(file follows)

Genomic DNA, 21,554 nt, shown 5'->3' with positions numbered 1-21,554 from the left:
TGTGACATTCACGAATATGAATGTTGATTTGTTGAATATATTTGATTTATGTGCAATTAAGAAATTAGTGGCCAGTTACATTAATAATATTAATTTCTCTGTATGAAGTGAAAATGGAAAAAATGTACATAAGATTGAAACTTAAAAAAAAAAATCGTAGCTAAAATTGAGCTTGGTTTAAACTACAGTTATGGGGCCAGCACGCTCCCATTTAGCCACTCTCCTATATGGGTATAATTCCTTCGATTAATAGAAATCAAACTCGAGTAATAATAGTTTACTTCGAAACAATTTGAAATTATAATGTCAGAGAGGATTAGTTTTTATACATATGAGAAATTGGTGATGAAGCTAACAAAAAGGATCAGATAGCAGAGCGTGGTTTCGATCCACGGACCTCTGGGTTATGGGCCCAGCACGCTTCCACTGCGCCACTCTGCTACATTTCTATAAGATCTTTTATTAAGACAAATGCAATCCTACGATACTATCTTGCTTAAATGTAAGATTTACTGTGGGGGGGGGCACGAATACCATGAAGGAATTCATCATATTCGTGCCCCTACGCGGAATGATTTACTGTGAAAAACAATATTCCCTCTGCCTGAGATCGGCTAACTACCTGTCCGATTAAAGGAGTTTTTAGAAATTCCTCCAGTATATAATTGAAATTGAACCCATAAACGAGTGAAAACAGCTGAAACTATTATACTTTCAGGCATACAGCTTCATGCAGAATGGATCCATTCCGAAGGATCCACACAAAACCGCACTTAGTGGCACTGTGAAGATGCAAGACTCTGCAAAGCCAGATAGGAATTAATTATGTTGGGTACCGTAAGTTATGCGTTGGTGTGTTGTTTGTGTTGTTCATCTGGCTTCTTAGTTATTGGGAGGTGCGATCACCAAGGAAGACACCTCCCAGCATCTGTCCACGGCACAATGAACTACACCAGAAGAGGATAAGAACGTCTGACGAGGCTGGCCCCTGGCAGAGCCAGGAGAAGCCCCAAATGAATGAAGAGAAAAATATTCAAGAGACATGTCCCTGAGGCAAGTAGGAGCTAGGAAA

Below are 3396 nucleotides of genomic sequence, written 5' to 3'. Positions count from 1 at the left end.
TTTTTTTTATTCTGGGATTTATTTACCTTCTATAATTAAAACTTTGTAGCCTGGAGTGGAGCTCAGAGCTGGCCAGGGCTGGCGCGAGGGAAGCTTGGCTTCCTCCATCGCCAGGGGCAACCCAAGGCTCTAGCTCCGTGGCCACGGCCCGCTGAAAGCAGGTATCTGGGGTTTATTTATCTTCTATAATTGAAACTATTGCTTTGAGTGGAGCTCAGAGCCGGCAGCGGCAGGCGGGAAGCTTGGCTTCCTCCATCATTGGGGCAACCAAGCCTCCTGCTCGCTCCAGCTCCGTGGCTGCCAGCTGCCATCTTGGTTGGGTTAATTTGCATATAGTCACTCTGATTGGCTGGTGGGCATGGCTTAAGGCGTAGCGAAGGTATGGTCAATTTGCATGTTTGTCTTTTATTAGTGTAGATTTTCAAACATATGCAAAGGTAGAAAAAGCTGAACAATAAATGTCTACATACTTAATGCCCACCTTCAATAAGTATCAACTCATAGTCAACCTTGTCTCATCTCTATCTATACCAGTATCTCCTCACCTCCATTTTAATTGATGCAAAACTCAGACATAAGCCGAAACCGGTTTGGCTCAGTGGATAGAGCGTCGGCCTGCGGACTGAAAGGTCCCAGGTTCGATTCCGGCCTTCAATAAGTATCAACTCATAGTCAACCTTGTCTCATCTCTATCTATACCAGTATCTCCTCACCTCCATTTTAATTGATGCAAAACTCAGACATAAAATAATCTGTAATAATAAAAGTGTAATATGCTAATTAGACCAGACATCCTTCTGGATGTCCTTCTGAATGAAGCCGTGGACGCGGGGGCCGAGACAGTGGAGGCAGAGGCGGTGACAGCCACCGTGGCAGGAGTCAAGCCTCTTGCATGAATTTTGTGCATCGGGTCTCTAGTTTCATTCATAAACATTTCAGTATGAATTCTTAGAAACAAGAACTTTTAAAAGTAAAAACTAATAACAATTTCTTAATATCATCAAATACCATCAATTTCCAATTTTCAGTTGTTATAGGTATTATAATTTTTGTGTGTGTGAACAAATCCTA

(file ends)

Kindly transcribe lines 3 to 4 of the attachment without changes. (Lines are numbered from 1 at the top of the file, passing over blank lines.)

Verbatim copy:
Below are 3396 nucleotides of genomic sequence, written 5' to 3'. Positions count from 1 at the left end.
TTTTTTTTATTCTGGGATTTATTTACCTTCTATAATTAAAACTTTGTAGCCTGGAGTGGAGCTCAGAGCTGGCCAGGGCTGGCGCGAGGGAAGCTTGGCTTCCTCCATCGCCAGGGGCAACCCAAGGCTCTAGCTCCGTGGCCACGGCCCGCTGAAAGCAGGTATCTGGGGTTTATTTATCTTCTATAATTGAAACTATTGCTTTGAGTGGAGCTCAGAGCCGGCAGCGGCAGGCGGGAAGCTTGGCTTCCTCCATCATTGGGGCAACCAAGCCTCCTGCTCGCTCCAGCTCCGTGGCTGCCAGCTGCCATCTTGGTTGGGTTAATTTGCATATAGTCACTCTGATTGGCTGGTGGGCATGGCTTAAGGCGTAGCGAAGGTATGGTCAATTTGCATGTTTGTCTTTTATTAGTGTAGATTTTCAAACATATGCAAAGGTAGAAAAAGCTGAACAATAAATGTCTACATACTTAATGCCCACCTTCAATAAGTATCAACTCATAGTCAACCTTGTCTCATCTCTATCTATACCAGTATCTCCTCACCTCCATTTTAATTGATGCAAAACTCAGACATAAGCCGAAACCGGTTTGGCTCAGTGGATAGAGCGTCGGCCTGCGGACTGAAAGGTCCCAGGTTCGATTCCGGCCTTCAATAAGTATCAACTCATAGTCAACCTTGTCTCATCTCTATCTATACCAGTATCTCCTCACCTCCATTTTAATTGATGCAAAACTCAGACATAAAATAATCTGTAATAATAAAAGTGTAATATGCTAATTAGACCAGACATCCTTCTGGATGTCCTTCTGAATGAAGCCGTGGACGCGGGGGCCGAGACAGTGGAGGCAGAGGCGGTGACAGCCACCGTGGCAGGAGTCAAGCCTCTTGCATGAATTTTGTGCATCGGGTCTCTAGTTTCATTCATAAACATTTCAGTATGAATTCTTAGAAACAAGAACTTTTAAAAGTAAAAACTAATAACAATTTCTTAATATCATCAAATACCATCAATTTCCAATTTTCAGTTGTTATAGGTATTATAATTTTTGTGTGTGTGAACAAATCCTA